In 1914, Nichols, a soldier, sick of killing, returns to his Arizona home town, named after his family, and is strong-armed into serving as sheriff by the Ketcham clan, who run the area. ...
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The episode begins with Nichols amiably asking a troublemaker named Quinn to pay for damages he caused in the saloon. Quinn shockingly blows him away. After Nichols' funeral the town is shocked when ...
Bret and Bart Maverick (and in later seasons, their English cousin, Beau) are well dressed gamblers who migrate from town to town always looking for a good game. Poker (5 card draw) is ... See full summary »
It is the 1870s in Wyoming Territory. Slim Sherman and his 14-year-old brother Andy try to hang on to their ranch after their father is shot by a land grabber. They augment their slight ... See full summary »
J.B. Ball, a rich financier, gets fed up with his free-spending family. He takes his wife's just-bought (very expensive) sable coat and throws it off the roof, it lands on poor hard-working... See full summary »
Hondo, an embittered former Rebel officer, travels Arizona Territory in the 1870's with his dog Sam. Often clashing with the local cavalry, who he hold responsible for the death of his ... See full summary »
Noah Beery Jr.
Amos Burke was a Los Angeles chief of detectives who was also a millionaire with a chauffeur-driven Rolls Royce, a mansion, and a high-wheeling lifestyle. The hallmarks of this series were ... See full summary »
In 1914, Nichols, a soldier, sick of killing, returns to his Arizona home town, named after his family, and is strong-armed into serving as sheriff by the Ketcham clan, who run the area. Nichols, who doesn't believe in toting a gun, scoots around via a Harley-Davidson motorcycle. The Ketchams install as deputy their relative, Mitch Mitchell. The nasty deputy has a dog named Slump, and Mitchell is very dumb. A business-savvy local gal has an undefined relationship with Nichols, but it's obvious there's lots of action in the back rooms of her saloon. The strict moral lines of traditional Westerns are absent in this very Vietnam War era show's view of the Old West's dying days: the Ketchams aren't all bad, and little-respected Sheriff Nichols wouldn't mind ripping off the town to head for Mexico. Written by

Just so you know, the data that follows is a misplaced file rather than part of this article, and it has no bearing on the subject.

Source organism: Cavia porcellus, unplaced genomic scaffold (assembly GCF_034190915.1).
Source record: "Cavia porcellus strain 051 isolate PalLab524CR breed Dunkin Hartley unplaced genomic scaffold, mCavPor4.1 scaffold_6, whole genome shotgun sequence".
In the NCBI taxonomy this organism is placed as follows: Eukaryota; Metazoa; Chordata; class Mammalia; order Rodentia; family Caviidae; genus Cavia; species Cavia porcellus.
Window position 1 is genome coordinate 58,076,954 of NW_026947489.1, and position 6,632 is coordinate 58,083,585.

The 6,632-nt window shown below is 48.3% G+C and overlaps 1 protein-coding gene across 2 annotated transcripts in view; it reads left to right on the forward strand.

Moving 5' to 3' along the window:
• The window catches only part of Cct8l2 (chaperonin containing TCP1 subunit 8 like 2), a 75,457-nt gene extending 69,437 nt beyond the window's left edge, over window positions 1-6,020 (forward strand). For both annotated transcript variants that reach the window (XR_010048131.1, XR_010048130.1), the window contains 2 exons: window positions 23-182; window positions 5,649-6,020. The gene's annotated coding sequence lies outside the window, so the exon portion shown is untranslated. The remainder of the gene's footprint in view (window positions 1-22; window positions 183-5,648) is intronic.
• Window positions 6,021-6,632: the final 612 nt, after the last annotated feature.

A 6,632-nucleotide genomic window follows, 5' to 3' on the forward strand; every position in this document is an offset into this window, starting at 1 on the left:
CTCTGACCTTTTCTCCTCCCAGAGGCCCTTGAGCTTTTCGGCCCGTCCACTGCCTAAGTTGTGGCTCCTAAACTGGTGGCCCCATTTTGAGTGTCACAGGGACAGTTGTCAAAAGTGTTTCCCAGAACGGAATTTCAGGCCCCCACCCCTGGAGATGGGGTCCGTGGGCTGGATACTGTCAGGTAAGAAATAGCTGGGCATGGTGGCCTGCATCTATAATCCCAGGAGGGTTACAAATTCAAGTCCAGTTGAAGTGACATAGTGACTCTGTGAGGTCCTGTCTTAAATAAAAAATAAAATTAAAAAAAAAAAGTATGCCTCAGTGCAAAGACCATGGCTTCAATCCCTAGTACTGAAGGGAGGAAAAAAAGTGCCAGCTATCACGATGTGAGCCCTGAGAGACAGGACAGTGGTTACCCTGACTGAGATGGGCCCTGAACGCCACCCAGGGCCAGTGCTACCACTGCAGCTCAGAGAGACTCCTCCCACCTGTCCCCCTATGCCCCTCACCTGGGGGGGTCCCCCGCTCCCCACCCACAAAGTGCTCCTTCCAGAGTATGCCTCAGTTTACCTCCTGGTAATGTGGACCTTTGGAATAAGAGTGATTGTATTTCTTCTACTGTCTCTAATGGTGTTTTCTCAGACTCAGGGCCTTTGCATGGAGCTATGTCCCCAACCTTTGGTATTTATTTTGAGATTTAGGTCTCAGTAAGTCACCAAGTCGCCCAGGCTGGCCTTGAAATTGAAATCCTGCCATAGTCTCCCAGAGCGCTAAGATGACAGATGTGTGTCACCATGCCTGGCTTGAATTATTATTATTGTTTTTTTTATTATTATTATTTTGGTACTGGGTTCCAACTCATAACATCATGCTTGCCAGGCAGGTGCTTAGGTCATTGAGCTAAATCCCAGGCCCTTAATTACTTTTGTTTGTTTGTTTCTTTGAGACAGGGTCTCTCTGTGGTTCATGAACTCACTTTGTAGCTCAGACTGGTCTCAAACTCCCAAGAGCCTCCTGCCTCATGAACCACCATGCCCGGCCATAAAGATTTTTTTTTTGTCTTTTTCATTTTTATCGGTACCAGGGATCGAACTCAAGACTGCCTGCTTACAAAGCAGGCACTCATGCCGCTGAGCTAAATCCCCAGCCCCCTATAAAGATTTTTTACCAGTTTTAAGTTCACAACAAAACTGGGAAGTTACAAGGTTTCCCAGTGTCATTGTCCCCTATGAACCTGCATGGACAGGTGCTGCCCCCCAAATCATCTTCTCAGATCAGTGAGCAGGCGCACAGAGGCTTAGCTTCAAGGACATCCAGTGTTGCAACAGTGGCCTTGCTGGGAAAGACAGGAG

James Garner claims that the show was cancelled after one season because the wife of a Chevrolet executive (Chevy being the main sponsor of the entire series) saw an episode and said,"Well, this isn't Maverick" and Garner claims that the sponsors were expecting the show to be just another Maverick with a new can of paint slapped on it. The show took place in the early 20th century which was the end of the Old West and of course Maverick the show that brought Garner his fame took place in the Old West and that is what they were expecting. Remember, the average TV viewer of the 1960s and early 70s were still years away from becoming the savvy viewers that we've become in the 21st century. See more »
NBC was putting out a lot of good product when this series came out, but none of it was getting viewers. At least according to their executives who wisely canceled good shows like Star Trek & My World & Welcome To It because of low ratings. NBC's advertisers were getting a bargain from NBC's ignorance.
This show stands out as the only time James Garner wasn't enough to get viewers. It is ashame as this show had an excellent support cast from Stuart Margolin (later Angel in the Rockford files), to Neva Patterson to Margot Kidder.
It was set in a 1900 western town. Garner was playing a sheriff who did not want to use violence to do his duties. It was small town stuff, but it was excellent. It wasn't long after this that Jim Rockford brought Garner back to success, but for my money, this show was good enough, it just wasn't in the right time, right place, or given the right opportunity.
The show was so good that most of the folks who worked on it also got jobs on Rockford.
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